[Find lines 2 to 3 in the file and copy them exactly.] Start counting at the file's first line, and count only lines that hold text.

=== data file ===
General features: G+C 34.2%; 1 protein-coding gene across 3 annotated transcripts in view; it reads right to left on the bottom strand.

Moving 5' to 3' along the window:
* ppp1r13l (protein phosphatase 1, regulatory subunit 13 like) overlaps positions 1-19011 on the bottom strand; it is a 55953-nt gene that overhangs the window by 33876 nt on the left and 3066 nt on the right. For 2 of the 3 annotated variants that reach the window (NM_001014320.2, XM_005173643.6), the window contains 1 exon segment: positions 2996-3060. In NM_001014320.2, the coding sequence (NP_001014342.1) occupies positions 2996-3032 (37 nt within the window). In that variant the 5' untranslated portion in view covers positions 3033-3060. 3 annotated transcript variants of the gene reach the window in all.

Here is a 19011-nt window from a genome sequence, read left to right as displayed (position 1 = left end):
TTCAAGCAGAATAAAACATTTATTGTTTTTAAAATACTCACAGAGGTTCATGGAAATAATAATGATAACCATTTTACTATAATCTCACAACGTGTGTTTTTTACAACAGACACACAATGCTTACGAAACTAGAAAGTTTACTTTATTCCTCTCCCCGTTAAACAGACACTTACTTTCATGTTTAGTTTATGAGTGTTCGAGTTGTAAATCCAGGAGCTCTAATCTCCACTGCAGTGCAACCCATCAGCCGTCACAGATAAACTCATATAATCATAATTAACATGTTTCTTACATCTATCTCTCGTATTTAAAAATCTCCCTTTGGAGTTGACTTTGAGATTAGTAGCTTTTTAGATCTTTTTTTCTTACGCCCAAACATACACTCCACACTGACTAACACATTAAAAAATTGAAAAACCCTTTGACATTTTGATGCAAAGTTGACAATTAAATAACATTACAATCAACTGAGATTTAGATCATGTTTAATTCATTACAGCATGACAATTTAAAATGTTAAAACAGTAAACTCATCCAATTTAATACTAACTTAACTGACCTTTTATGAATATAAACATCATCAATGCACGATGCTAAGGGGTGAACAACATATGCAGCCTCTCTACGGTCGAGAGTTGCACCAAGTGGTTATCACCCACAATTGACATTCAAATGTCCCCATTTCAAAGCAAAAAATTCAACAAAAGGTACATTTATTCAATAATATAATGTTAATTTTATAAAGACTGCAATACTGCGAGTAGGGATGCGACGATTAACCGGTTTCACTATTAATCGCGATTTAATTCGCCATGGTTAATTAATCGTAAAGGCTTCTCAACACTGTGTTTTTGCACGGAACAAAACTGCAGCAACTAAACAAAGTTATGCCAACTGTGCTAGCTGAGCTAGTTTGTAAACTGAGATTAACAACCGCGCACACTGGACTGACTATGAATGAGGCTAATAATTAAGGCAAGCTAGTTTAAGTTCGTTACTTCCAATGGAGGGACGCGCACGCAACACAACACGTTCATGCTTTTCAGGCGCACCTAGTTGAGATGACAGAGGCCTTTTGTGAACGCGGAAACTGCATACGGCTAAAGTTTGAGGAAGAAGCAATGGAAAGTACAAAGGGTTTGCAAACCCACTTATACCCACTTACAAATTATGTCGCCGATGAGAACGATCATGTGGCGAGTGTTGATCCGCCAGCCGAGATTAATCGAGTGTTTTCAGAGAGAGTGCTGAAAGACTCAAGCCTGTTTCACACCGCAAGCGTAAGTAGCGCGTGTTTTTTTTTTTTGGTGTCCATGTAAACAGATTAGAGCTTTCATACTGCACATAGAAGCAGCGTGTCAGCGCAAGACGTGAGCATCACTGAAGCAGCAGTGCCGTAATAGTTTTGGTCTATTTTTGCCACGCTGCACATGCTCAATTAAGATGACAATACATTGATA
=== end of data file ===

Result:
Moving 5' to 3' along the window:
* ppp1r13l (protein phosphatase 1, regulatory subunit 13 like) overlaps positions 1-19011 on the bottom strand; it is a 55953-nt gene that overhangs the window by 33876 nt on the left and 3066 nt on the right. For 2 of the 3 annotated variants that reach the window (NM_001014320.2, XM_005173643.6), the window contains 1 exon segment: positions 2996-3060. In NM_001014320.2, the coding sequence (NP_001014342.1) occupies positions 2996-3032 (37 nt within the window). In that variant the 5' untranslated portion in view covers positions 3033-3060. 3 annotated transcript variants of the gene reach the window in all.